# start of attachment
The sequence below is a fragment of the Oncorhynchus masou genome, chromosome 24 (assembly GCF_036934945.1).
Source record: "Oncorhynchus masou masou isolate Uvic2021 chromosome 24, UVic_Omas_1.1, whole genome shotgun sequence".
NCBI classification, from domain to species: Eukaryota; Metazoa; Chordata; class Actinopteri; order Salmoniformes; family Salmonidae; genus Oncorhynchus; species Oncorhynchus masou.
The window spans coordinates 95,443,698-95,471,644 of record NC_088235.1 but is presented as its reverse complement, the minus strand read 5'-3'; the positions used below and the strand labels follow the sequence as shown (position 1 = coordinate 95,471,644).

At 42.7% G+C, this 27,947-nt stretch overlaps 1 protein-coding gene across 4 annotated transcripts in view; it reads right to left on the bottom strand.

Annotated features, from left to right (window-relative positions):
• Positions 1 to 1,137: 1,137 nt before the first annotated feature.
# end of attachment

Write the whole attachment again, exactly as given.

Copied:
The sequence below is a fragment of the Oncorhynchus masou genome, chromosome 24 (assembly GCF_036934945.1).
Source record: "Oncorhynchus masou masou isolate Uvic2021 chromosome 24, UVic_Omas_1.1, whole genome shotgun sequence".
NCBI classification, from domain to species: Eukaryota; Metazoa; Chordata; class Actinopteri; order Salmoniformes; family Salmonidae; genus Oncorhynchus; species Oncorhynchus masou.
The window spans coordinates 95,443,698-95,471,644 of record NC_088235.1 but is presented as its reverse complement, the minus strand read 5'-3'; the positions used below and the strand labels follow the sequence as shown (position 1 = coordinate 95,471,644).

At 42.7% G+C, this 27,947-nt stretch overlaps 1 protein-coding gene across 4 annotated transcripts in view; it reads right to left on the bottom strand.

Annotated features, from left to right (window-relative positions):
• Positions 1 to 1,137: 1,137 nt before the first annotated feature.